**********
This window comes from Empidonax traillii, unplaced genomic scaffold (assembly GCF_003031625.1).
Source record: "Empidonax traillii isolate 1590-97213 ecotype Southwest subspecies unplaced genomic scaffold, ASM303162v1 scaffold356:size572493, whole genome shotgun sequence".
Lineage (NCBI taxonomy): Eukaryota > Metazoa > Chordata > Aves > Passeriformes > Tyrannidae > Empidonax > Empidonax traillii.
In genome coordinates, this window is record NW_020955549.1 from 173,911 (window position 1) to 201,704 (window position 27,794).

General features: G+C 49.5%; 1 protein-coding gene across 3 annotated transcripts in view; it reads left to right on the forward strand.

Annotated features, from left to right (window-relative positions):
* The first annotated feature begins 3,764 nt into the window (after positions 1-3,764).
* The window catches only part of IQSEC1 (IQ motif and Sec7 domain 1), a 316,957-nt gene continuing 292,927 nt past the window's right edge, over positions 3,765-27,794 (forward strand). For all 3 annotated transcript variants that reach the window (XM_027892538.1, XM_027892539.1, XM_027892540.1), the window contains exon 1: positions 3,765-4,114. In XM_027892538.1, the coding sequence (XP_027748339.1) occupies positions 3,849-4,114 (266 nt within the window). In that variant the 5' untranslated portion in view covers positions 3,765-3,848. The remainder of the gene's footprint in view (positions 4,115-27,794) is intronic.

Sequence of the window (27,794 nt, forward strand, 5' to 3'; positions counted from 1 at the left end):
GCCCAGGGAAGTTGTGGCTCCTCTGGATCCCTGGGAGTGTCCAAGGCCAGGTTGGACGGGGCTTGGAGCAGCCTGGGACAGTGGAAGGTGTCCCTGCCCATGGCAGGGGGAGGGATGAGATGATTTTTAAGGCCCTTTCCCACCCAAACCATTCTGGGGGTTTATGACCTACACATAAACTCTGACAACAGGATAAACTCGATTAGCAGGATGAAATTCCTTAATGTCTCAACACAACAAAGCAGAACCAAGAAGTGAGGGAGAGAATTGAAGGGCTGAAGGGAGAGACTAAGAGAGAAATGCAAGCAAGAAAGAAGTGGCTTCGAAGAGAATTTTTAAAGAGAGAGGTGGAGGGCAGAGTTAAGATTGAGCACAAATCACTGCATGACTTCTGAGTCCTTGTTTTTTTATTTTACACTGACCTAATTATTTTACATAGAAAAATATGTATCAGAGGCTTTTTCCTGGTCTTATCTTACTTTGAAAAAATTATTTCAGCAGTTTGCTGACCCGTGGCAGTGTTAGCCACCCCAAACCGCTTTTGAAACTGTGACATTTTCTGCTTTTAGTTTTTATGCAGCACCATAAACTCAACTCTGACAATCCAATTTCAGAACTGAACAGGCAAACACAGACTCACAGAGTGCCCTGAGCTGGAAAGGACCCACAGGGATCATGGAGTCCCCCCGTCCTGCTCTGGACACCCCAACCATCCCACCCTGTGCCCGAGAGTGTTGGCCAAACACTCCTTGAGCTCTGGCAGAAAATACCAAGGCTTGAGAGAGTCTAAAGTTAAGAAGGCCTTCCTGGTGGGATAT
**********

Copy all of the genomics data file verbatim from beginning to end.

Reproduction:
This window comes from Empidonax traillii, unplaced genomic scaffold (assembly GCF_003031625.1).
Source record: "Empidonax traillii isolate 1590-97213 ecotype Southwest subspecies unplaced genomic scaffold, ASM303162v1 scaffold356:size572493, whole genome shotgun sequence".
Lineage (NCBI taxonomy): Eukaryota > Metazoa > Chordata > Aves > Passeriformes > Tyrannidae > Empidonax > Empidonax traillii.
In genome coordinates, this window is record NW_020955549.1 from 173,911 (window position 1) to 201,704 (window position 27,794).

General features: G+C 49.5%; 1 protein-coding gene across 3 annotated transcripts in view; it reads left to right on the forward strand.

Annotated features, from left to right (window-relative positions):
* The first annotated feature begins 3,764 nt into the window (after positions 1-3,764).
* The window catches only part of IQSEC1 (IQ motif and Sec7 domain 1), a 316,957-nt gene continuing 292,927 nt past the window's right edge, over positions 3,765-27,794 (forward strand). For all 3 annotated transcript variants that reach the window (XM_027892538.1, XM_027892539.1, XM_027892540.1), the window contains exon 1: positions 3,765-4,114. In XM_027892538.1, the coding sequence (XP_027748339.1) occupies positions 3,849-4,114 (266 nt within the window). In that variant the 5' untranslated portion in view covers positions 3,765-3,848. The remainder of the gene's footprint in view (positions 4,115-27,794) is intronic.

Sequence of the window (27,794 nt, forward strand, 5' to 3'; positions counted from 1 at the left end):
GCCCAGGGAAGTTGTGGCTCCTCTGGATCCCTGGGAGTGTCCAAGGCCAGGTTGGACGGGGCTTGGAGCAGCCTGGGACAGTGGAAGGTGTCCCTGCCCATGGCAGGGGGAGGGATGAGATGATTTTTAAGGCCCTTTCCCACCCAAACCATTCTGGGGGTTTATGACCTACACATAAACTCTGACAACAGGATAAACTCGATTAGCAGGATGAAATTCCTTAATGTCTCAACACAACAAAGCAGAACCAAGAAGTGAGGGAGAGAATTGAAGGGCTGAAGGGAGAGACTAAGAGAGAAATGCAAGCAAGAAAGAAGTGGCTTCGAAGAGAATTTTTAAAGAGAGAGGTGGAGGGCAGAGTTAAGATTGAGCACAAATCACTGCATGACTTCTGAGTCCTTGTTTTTTTATTTTACACTGACCTAATTATTTTACATAGAAAAATATGTATCAGAGGCTTTTTCCTGGTCTTATCTTACTTTGAAAAAATTATTTCAGCAGTTTGCTGACCCGTGGCAGTGTTAGCCACCCCAAACCGCTTTTGAAACTGTGACATTTTCTGCTTTTAGTTTTTATGCAGCACCATAAACTCAACTCTGACAATCCAATTTCAGAACTGAACAGGCAAACACAGACTCACAGAGTGCCCTGAGCTGGAAAGGACCCACAGGGATCATGGAGTCCCCCCGTCCTGCTCTGGACACCCCAACCATCCCACCCTGTGCCCGAGAGTGTTGGCCAAACACTCCTTGAGCTCTGGCAGAAAATACCAAGGCTTGAGAGAGTCTAAAGTTAAGAAGGCCTTCCTGGTGGGATAT